Paradise (2013)

“Paradise opus 95 is for soprano, piano and cello, for which Schultz again wrote the words “in which a physician observer wrestles with the small-scale detail and large-scale effect of an horrific and violent event.” Written in 2013, the piece was a finalist in the 2016 Art Music Awards and was Highly Commended in the Paul Lowin Song Prize that year. The songs, bound by ideas of shapes, glass, identity perspective, release and space, contradict its title. The first aria Suspended earth is a lyrical, freely wandering interplay between voice, piano and cello, stretching the voice to its highest reaches; however, the syncopations and jagged rhythms of Safety glass create an unease; Child who are you? Is a quizzical multi-lingual questioning of identity. Jigsaw and Almost flight complete the collection.” [Shamistha de Soysa, SoundsLikeSydney, 13 October 2018.]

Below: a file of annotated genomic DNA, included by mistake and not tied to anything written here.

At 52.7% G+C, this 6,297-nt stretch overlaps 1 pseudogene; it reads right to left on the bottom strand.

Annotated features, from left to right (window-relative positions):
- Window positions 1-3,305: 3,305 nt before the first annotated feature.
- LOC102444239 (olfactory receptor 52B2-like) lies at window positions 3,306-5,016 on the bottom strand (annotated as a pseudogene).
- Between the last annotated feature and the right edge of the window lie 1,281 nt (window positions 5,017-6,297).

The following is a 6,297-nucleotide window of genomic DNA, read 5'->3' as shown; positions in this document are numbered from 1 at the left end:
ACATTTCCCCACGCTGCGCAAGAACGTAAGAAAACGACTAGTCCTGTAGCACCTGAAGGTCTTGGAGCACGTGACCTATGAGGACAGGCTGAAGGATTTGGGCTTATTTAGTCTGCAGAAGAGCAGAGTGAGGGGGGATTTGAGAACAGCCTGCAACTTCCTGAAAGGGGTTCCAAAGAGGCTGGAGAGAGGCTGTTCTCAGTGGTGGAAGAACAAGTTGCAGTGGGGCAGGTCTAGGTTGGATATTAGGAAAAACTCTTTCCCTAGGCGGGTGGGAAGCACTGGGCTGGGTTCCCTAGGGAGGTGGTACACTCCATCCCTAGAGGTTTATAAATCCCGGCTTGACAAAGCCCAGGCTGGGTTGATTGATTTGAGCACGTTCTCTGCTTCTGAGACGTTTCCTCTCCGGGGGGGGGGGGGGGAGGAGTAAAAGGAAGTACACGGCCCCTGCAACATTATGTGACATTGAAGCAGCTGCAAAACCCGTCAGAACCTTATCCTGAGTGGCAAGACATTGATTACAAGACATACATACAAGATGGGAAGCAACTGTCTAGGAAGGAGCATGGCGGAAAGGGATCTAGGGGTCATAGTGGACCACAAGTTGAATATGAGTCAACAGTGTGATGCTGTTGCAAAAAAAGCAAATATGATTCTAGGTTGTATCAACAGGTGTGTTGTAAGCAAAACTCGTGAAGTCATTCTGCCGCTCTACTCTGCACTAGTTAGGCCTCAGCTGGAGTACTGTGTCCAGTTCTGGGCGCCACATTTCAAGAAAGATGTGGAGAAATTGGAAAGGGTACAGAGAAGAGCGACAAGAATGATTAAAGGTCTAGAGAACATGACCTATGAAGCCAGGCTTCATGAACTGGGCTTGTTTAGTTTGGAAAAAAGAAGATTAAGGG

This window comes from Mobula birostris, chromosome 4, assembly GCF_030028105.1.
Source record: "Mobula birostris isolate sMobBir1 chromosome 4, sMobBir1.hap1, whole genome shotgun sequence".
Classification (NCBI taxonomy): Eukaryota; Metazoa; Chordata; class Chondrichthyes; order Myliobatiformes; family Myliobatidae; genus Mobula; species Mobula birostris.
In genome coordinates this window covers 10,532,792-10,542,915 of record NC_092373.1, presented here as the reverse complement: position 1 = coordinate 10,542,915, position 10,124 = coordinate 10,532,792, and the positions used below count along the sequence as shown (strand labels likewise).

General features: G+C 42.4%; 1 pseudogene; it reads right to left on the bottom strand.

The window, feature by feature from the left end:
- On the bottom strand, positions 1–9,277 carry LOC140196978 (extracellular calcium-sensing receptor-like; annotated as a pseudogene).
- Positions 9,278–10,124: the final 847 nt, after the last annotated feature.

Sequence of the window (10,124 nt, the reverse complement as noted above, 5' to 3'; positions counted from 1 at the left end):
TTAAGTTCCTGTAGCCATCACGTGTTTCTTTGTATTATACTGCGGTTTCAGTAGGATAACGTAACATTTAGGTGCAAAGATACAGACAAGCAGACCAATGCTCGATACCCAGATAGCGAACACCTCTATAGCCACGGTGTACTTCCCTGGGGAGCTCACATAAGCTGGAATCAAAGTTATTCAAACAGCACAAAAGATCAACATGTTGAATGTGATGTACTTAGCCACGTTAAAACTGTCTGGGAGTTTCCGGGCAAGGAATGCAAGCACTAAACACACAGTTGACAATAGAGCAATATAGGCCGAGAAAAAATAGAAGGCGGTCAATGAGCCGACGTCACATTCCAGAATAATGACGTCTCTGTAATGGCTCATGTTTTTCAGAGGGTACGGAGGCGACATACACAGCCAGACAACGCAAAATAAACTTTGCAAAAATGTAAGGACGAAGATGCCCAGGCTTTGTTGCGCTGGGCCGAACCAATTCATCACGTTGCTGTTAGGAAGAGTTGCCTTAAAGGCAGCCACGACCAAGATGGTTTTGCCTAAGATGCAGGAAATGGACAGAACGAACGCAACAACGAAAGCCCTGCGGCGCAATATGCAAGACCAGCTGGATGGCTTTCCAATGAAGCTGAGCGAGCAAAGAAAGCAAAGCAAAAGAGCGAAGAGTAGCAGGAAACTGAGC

“In the remarkable Paradise (2013), Schultz sets his own texts, considering the effects of unidentified horrific and violent events. He states he is “looking for a personal, specific and clear expression of ideas, that requires a high level of unity and artistic means”. Certainly, these texts conjure thoughts of terrorism and other ghastly disasters, and are deeply affecting, even when simply read. Written for soprano, cello and piano, the bookend movements feature superb solos from Geoffrey Gartner, in the first, rhapsodic, and in the last, a poignant lament. There is a false sense of security created in the minimalistic second song, prior to our security being fractured as the text develops. The middle movement is utterly desperate, a simple lullaby ultimately revealing the final breath of a young girl, the next song then erupting into jagged instrumental motifs.Throughout, Morgan creates and maintains atmosphere, respecting the superb texts and their impacts. This is an extraordinarily dramatic and powerful work, and the most satisfying cycle of the disc for me.” [ Jane Edwards, “This moment must be sung. Chamber songs of Andrew Schultz,” LoudMouth, 2 September 2018.]